Another thing that I noticed about the breakdown of my relationship was that there was also no endless amount of people around me that were willing to support me and help me drowned my sorrows. Every break up I’ve had in the Military, the people who you live with rally round you for a bit and drag you out partying for a few weeks until you’re back on your feet or deeply immersed in some ridiculous rebound relationship!! I was on my own. Another thing was, with previous break ups whilst in the Army you kind of get a bit of leeway with stuff – people know you inside out, they know you intimately so they know you’re not at your best so cut you a bit of slack if you’re a hungover or a bit grumpy or not at the top of your game professionally. I didn’t want to run this gauntlet on Civvy St though as losing my job would only make things worse so stayed well off the booze and stayed relatively focused and was as professional as I could be given the circumstances. Don’t get me wrong, the people who I work with were fantastically supportive and my boss was amazing but when you leave your place of work to go home on a night, you are on your own – left with only your thoughts and as I stated in another post for someone who has suffered with mental health issues in the past or for anyone who is hurting that is not a good thing.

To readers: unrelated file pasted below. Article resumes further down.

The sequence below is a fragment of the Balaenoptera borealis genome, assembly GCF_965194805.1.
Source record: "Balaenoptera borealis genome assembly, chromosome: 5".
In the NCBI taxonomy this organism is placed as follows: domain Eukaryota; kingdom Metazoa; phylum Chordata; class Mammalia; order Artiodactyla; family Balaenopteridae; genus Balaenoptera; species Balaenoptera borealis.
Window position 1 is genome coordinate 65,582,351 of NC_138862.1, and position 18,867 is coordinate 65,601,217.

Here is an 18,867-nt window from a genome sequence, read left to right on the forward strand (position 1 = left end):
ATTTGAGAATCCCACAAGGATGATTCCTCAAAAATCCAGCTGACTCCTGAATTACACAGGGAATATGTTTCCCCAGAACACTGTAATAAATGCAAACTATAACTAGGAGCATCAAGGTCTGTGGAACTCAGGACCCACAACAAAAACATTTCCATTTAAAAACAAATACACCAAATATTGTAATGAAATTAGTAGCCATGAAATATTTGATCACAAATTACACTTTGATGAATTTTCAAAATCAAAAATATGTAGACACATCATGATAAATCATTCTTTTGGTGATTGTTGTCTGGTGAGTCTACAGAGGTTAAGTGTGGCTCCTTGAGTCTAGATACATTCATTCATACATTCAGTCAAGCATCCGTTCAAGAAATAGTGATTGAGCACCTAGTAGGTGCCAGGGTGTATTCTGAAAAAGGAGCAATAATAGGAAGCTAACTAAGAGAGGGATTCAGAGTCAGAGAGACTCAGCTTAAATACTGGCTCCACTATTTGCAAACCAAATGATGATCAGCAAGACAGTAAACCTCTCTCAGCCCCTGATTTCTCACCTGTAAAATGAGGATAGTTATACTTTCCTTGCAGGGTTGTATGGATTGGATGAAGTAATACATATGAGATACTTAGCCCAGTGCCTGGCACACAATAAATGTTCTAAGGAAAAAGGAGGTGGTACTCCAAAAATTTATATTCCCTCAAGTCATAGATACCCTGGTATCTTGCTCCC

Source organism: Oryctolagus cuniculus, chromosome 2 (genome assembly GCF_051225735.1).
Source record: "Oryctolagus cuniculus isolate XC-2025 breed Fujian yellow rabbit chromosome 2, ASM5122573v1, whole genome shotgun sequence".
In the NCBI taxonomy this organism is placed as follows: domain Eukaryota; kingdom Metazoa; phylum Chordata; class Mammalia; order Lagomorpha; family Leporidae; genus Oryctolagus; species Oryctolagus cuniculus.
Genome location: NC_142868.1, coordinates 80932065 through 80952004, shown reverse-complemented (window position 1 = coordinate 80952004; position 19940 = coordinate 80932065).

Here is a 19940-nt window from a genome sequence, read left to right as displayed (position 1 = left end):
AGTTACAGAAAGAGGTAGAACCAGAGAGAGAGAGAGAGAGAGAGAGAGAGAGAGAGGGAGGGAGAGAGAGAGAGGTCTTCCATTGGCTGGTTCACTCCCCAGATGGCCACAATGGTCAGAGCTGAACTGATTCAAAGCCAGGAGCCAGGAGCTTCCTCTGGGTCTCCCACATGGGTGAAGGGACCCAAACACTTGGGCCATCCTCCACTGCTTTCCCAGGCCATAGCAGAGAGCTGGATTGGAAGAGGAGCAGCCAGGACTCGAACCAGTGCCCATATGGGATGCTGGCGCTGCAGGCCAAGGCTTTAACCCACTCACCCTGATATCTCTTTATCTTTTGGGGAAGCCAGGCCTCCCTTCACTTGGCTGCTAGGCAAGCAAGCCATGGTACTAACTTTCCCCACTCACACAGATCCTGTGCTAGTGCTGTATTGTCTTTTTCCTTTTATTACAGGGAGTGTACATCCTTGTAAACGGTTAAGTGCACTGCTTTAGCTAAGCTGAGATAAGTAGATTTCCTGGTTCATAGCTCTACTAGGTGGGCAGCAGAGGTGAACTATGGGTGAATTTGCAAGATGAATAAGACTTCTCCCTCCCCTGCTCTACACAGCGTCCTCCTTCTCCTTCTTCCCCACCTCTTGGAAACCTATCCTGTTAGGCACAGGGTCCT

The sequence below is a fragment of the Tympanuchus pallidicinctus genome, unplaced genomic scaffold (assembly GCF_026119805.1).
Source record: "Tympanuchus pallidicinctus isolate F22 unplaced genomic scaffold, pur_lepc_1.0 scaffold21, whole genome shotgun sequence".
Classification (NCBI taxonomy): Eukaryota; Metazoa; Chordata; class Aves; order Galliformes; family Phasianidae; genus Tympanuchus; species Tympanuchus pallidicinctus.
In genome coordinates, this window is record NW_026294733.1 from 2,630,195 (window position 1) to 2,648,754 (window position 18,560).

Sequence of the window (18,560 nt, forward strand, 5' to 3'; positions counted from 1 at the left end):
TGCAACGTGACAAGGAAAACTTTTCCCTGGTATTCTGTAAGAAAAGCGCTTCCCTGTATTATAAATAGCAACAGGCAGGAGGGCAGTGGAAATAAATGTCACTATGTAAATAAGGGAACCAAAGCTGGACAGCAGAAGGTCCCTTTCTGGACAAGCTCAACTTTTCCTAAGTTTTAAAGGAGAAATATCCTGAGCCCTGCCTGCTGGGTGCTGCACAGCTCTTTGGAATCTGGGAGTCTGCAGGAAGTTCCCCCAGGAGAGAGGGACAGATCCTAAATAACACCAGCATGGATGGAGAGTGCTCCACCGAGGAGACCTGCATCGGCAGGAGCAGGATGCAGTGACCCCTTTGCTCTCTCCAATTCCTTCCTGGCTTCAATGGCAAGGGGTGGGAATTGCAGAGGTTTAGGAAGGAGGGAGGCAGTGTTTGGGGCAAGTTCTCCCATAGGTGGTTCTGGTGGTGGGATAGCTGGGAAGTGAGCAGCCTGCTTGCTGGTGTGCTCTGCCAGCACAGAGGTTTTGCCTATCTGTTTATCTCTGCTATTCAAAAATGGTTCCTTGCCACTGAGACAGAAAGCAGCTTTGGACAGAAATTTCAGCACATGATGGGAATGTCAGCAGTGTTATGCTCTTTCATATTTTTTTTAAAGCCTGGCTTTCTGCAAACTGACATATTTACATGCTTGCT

So, in lieu of my Military colleagues around me on a night I decided I needed to do something to get me out of the house…something to keep me occupied on an evening. I chose to rejoin my old ladies football team and went training at the local 3G all weather pitch. The first training session was going so well. I was happy, laughing and joking with friends and then I fell over and heard the mother of all cracks from my shoulder. A first responder, an ambulance ride, a long wait in A&E, copious amounts of morphine later I was diagnosed with a Grade 3 fully separated acromioclavicular joint – In short I had smashed my shoulder to smithereens! I was told to expect to be off work for approx 6 weeks and then to possibly expect surgery after that! Another set of worries…Was I entitled to Company sick pay? If so how long was my sick pay entitlement? How do I apply for SSP if it my company sick pay runs out before I can get back to work? In the Forces you are so used to being paid unconditionally for however long you are off that but again this is very different on Civvy Street. I had never felt so much pressure to heal, there was no way I could live on the SSP! In the end it turned out I had a good period of company sick pay so when I returned to work after 5 weeks I hadn’t lost out financially, it was such a relief to get back to work, a real weight lifted from my mind.